The average problem gambler in 
Oregon gambling treatment owes 

$30,000 in 
gambling‐related debts.
preventionlane.org

facebook.com/
preventionlane

twitter.com/
preventionlane
UO Addictive Behaviors: Disordered Gambling
UO Addictive Behaviors: Disordered Gambling
UO Addictive Behaviors: Disordered Gambling
UO Addictive Behaviors: Disordered Gambling
UO Addictive Behaviors: Disordered Gambling
UO Addictive Behaviors: Disordered Gambling
UO Addictive Behaviors: Disordered Gambling
UO Addictive Behaviors: Disordered Gambling
UO Addictive Behaviors: Disordered Gambling
UO Addictive Behaviors: Disordered Gambling
UO Addictive Behaviors: Disordered Gambling
UO Addictive Behaviors: Disordered Gambling
UO Addictive Behaviors: Disordered Gambling
UO Addictive Behaviors: Disordered Gambling
UO Addictive Behaviors: Disordered Gambling
UO Addictive Behaviors: Disordered Gambling
UO Addictive Behaviors: Disordered Gambling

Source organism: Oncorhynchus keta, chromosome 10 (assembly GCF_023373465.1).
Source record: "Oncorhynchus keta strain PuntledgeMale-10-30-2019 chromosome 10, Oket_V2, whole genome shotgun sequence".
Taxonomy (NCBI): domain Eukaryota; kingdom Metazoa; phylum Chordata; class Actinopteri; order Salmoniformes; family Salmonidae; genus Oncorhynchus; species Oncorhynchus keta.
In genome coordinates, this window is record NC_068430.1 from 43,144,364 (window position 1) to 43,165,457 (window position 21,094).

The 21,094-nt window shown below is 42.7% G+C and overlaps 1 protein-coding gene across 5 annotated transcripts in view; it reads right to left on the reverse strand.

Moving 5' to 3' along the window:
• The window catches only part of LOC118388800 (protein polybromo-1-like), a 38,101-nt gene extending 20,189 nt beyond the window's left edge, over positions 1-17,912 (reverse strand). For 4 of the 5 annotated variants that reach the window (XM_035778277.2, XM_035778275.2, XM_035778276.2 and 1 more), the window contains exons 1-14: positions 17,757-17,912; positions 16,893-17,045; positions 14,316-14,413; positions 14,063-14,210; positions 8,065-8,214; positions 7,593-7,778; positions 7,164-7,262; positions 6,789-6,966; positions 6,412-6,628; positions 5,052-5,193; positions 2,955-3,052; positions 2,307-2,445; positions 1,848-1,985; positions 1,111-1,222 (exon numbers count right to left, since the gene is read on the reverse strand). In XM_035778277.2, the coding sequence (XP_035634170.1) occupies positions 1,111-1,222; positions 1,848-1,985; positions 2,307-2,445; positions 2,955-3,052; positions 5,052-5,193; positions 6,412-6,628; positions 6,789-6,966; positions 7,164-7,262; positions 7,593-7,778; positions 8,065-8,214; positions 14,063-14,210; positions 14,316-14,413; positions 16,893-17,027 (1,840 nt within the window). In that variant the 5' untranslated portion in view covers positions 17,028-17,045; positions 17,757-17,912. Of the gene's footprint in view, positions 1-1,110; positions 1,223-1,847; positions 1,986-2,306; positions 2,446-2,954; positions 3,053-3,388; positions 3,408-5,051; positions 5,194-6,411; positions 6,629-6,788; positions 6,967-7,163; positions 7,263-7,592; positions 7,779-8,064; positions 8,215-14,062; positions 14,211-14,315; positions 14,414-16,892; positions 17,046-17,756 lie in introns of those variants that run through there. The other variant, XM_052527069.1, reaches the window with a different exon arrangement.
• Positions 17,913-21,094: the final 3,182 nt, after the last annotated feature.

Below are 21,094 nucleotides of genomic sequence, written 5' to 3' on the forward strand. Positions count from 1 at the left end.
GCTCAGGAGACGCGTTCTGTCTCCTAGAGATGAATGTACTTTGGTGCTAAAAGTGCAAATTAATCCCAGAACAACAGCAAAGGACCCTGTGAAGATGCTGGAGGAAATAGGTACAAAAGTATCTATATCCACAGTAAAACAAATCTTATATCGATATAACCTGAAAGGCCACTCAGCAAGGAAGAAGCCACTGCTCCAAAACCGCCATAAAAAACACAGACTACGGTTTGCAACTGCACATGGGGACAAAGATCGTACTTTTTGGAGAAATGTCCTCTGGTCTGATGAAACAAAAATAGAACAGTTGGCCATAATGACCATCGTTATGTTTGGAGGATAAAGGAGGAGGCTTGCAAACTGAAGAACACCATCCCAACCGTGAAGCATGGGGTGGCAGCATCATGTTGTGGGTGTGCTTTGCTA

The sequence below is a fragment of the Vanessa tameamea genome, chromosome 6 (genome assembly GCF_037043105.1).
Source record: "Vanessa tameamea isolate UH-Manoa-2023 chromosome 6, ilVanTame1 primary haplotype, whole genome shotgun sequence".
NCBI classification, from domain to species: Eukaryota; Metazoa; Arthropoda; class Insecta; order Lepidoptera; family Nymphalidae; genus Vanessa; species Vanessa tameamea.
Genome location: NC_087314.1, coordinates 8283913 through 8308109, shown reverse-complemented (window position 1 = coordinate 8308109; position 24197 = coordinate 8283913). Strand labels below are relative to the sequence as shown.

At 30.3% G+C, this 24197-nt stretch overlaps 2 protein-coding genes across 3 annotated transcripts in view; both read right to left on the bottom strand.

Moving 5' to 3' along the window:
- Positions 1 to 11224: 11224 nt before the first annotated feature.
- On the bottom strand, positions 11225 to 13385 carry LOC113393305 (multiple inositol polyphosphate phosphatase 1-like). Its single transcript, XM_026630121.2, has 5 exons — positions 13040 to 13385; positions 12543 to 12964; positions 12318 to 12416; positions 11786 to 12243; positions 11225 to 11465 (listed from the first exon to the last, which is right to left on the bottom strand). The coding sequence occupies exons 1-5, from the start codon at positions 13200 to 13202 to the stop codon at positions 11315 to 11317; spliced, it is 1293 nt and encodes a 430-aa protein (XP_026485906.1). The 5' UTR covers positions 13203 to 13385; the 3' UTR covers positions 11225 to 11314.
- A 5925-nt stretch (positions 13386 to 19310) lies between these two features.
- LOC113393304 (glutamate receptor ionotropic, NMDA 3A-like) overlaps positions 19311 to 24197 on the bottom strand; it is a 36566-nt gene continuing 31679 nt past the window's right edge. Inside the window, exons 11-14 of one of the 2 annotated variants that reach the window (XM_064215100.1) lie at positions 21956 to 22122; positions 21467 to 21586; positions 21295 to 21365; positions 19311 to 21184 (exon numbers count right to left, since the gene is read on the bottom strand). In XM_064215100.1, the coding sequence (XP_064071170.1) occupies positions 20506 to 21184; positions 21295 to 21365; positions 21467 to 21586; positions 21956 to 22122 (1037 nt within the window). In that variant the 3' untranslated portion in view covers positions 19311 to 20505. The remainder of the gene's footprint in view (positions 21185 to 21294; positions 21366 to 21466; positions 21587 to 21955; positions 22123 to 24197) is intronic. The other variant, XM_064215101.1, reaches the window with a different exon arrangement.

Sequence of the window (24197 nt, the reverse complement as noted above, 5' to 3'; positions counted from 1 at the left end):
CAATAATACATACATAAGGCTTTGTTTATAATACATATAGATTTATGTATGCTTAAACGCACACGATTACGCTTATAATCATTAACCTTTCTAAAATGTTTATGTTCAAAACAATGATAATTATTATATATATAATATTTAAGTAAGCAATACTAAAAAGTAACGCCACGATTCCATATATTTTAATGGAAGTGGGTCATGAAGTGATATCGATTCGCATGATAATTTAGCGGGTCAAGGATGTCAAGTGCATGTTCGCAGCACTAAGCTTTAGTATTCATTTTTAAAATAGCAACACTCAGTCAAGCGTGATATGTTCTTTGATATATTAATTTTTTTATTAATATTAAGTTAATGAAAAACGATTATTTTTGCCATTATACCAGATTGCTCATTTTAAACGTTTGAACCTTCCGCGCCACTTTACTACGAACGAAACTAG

UO Addictive Behaviors: Disordered Gambling
UO Addictive Behaviors: Disordered Gambling
UO Addictive Behaviors: Disordered Gambling
UO Addictive Behaviors: Disordered Gambling
UO Addictive Behaviors: Disordered Gambling
UO Addictive Behaviors: Disordered Gambling
UO Addictive Behaviors: Disordered Gambling
UO Addictive Behaviors: Disordered Gambling
UO Addictive Behaviors: Disordered Gambling
UO Addictive Behaviors: Disordered Gambling
UO Addictive Behaviors: Disordered Gambling
UO Addictive Behaviors: Disordered Gambling
UO Addictive Behaviors: Disordered Gambling
UO Addictive Behaviors: Disordered Gambling
UO Addictive Behaviors: Disordered Gambling
UO Addictive Behaviors: Disordered Gambling
UO Addictive Behaviors: Disordered Gambling
UO Addictive Behaviors: Disordered Gambling
UO Addictive Behaviors: Disordered Gambling
UO Addictive Behaviors: Disordered Gambling
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UO Addictive Behaviors: Disordered Gambling

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Transcript of "UO Addictive Behaviors: Disordered Gambling"

  1. 1. GAMBLING Julie Hynes, Sr. Community Health Analyst Lane County Public Health SAPP 407 | University of Oregon | Feb. 2014
  2. 2. OVERVIEW • History & trends   • Defining the issue: problem gambling • Gambling & the brain • Addiction & mental health connections • Addressing the issue
  3. 3. POTENTIAL